Once my heart had corrected itself I was taken to a room and promptly fell into a deep sleep.

Next morning I awoke to find I was sharing my ward with two other guys. The room was long and narrow with a squat and drop toilet in the corner. Nobody came to clean the room and nobody came around with food. Instead relatives did the nursing and cleaning. They bought in food in tiffin boxes. Those not blessed with solicitous relatives had to make their way down three flights of stairs (the elevator was out of order) in search of food. On one occasion I saw a man dragging his drip and drip stand out onto the street to get a nourishing bowl of pork fat and noodles.

In the afternoon Pi We visited me and managed to rustle up a doctor. My two neighbours were most impressed that I had achieved the near miraculous feat of summoning a doctor.

The doctor in question was a pretty young female who listened to my heart and gave me a once over. When she noticed the freckles on my arm she stopped in her tracks. She had never seen anything like it before. She thought I had some rare skin condition. This did not reassure me. She finally took some blood samples and beat a hasty retreat. Before she departed, I got Pi We to insist on some type of explanation for what had happened to me. She hesitated before declaring that in her opinion the reason for my palpitations attack was ‘too much sex’. I asked in all seriousness if I could get a certificate stating that I was a victim of my own sexual success. She blushed and slipped out of the room. My rice chomping room-mates were in hysterics by the end of the examination. I practiced my pidgin mandarin with them and they soon declared that the laowei (foreigner) was a thoroughly good sport.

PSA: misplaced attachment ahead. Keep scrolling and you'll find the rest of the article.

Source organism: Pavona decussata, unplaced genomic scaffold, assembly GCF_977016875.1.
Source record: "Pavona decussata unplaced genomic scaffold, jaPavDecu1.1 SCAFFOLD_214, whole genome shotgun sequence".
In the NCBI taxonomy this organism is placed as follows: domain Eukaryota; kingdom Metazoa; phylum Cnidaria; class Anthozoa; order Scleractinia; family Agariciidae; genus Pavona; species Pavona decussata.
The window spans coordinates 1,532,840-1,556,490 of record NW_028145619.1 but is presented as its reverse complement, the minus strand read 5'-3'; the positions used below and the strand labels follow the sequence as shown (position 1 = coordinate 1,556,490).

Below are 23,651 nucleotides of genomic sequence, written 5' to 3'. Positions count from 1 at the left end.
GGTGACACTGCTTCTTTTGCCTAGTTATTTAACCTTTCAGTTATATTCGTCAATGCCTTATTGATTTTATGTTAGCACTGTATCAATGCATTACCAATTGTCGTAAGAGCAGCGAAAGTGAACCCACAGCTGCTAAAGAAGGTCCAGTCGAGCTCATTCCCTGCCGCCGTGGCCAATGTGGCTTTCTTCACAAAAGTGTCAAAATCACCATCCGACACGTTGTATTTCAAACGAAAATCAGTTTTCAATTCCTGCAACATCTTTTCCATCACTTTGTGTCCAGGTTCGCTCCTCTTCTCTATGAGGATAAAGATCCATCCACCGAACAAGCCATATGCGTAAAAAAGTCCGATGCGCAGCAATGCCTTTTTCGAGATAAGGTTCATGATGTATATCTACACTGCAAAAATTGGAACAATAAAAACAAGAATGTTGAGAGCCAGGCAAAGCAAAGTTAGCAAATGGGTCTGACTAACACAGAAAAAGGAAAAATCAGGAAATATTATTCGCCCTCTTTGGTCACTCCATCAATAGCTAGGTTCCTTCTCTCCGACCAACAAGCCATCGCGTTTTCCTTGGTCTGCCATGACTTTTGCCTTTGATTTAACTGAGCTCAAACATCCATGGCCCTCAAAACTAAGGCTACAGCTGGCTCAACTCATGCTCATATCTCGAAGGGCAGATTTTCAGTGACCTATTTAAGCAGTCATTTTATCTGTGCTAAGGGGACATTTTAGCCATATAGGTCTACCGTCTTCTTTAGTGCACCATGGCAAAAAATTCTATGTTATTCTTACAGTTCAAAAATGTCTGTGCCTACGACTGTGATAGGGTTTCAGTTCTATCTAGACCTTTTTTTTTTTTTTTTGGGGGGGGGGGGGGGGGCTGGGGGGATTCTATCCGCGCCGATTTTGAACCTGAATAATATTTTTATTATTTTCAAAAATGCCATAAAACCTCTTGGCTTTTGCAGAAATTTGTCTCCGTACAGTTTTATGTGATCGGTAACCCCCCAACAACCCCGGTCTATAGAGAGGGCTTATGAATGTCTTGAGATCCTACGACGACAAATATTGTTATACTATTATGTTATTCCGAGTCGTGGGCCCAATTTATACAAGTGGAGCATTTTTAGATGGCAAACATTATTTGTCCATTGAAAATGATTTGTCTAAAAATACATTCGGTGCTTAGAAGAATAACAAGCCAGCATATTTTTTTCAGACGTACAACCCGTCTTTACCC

I spent another night at Number One Hospital and the next morning decided to check myself out. The blood tests had drawn a blank and it was obvious to me that I needed better medical advice. Once I had overcome my initial attack the experience of being in a Chinese hospital in a provincial city had been surreal and fun very much in keeping with the general weirdness of China. Before allowing me to leave they loaded me up with hundreds of pills that looked like rabbit droppings. Needless to say I threw them in the bin when I got back to my flat. My medical expenses ran to about $50 which the college nicely paid.

How did all end? Well I phoned VSO in Beijing and they got a real doctor to phone me back. I recounted my tale (edited naturally) and described my pains. He deduced that I hadn`t had a heart attack but to be on the safe side I sure get on a train to the capital where I could receive a proper examination. To cut a long story short, the doctor rumbled me for the ganja smoking and I got a good ticking off from my field officer. They put me on a plane home. A kind doctor in the UK saw me privately but didn`t bill me. They bumped me up a waiting list and I had an ablation operation where they fired a laser at my heart to burn off the dysfunctional node that had upset my heart`s rhythm. Six months after that memorable night I was back in China. My girlfriend had waited for me and Pi We had persuaded the college to give me my back-pay for my six months absence. The palpitation attacks came back a few times after that but I managed to sort myself out by quitting drinking and practising Chi Gong, a version of Tai Chi that focused on righting the body`s energy flow.


Sadly, I later went back to boozing and let the Chi Gong fall by the wayside. What does remain with me, however, is a belief in the efficacy of traditional Chinese medicine and a fond recollection of being diagnosed as a sex addict.